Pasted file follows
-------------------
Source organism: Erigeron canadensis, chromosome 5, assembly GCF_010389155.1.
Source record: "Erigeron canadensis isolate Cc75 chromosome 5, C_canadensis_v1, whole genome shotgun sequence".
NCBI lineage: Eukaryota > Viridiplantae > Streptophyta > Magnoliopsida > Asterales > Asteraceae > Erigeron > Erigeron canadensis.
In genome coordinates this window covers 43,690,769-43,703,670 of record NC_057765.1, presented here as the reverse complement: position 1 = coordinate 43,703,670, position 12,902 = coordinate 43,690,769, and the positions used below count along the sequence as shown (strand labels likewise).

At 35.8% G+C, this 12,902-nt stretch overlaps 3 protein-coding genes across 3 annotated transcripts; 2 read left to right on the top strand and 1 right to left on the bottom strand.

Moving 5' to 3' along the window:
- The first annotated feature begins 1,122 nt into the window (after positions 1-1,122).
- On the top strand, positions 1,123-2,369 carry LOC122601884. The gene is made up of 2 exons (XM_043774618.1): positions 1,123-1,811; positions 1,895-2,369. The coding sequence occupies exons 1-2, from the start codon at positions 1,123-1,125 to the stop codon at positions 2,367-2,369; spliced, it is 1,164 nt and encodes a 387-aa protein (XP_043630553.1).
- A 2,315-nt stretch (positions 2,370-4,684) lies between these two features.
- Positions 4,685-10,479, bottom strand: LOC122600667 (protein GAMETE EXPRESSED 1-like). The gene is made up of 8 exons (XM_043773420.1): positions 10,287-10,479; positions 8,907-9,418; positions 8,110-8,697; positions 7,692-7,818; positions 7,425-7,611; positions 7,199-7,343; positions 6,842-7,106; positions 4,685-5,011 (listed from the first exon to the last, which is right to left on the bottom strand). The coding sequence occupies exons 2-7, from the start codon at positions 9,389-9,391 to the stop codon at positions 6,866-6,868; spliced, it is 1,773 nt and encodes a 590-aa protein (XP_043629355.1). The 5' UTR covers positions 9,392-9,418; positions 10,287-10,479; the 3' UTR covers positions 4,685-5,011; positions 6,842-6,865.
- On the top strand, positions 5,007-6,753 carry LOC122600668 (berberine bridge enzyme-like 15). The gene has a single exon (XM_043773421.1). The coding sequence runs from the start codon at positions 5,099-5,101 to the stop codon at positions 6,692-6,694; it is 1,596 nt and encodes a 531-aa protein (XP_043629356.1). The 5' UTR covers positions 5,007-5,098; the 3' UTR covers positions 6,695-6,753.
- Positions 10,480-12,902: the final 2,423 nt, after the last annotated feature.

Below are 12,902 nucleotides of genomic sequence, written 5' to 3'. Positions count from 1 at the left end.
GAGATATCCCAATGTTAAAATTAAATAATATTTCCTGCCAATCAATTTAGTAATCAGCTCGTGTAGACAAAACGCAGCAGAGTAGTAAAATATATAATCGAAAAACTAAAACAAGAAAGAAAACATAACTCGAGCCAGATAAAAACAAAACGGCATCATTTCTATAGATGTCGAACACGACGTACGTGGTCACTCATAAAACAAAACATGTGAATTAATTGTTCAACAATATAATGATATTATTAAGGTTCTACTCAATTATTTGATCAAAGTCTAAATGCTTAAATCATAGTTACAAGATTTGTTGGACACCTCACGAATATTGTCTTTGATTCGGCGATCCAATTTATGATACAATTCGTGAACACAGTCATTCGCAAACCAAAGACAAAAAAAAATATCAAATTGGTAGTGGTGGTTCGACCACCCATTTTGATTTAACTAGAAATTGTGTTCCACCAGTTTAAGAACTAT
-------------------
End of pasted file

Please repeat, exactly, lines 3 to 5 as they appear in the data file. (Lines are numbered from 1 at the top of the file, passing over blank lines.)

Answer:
NCBI lineage: Eukaryota > Viridiplantae > Streptophyta > Magnoliopsida > Asterales > Asteraceae > Erigeron > Erigeron canadensis.
In genome coordinates this window covers 43,690,769-43,703,670 of record NC_057765.1, presented here as the reverse complement: position 1 = coordinate 43,703,670, position 12,902 = coordinate 43,690,769, and the positions used below count along the sequence as shown (strand labels likewise).

At 35.8% G+C, this 12,902-nt stretch overlaps 3 protein-coding genes across 3 annotated transcripts; 2 read left to right on the top strand and 1 right to left on the bottom strand.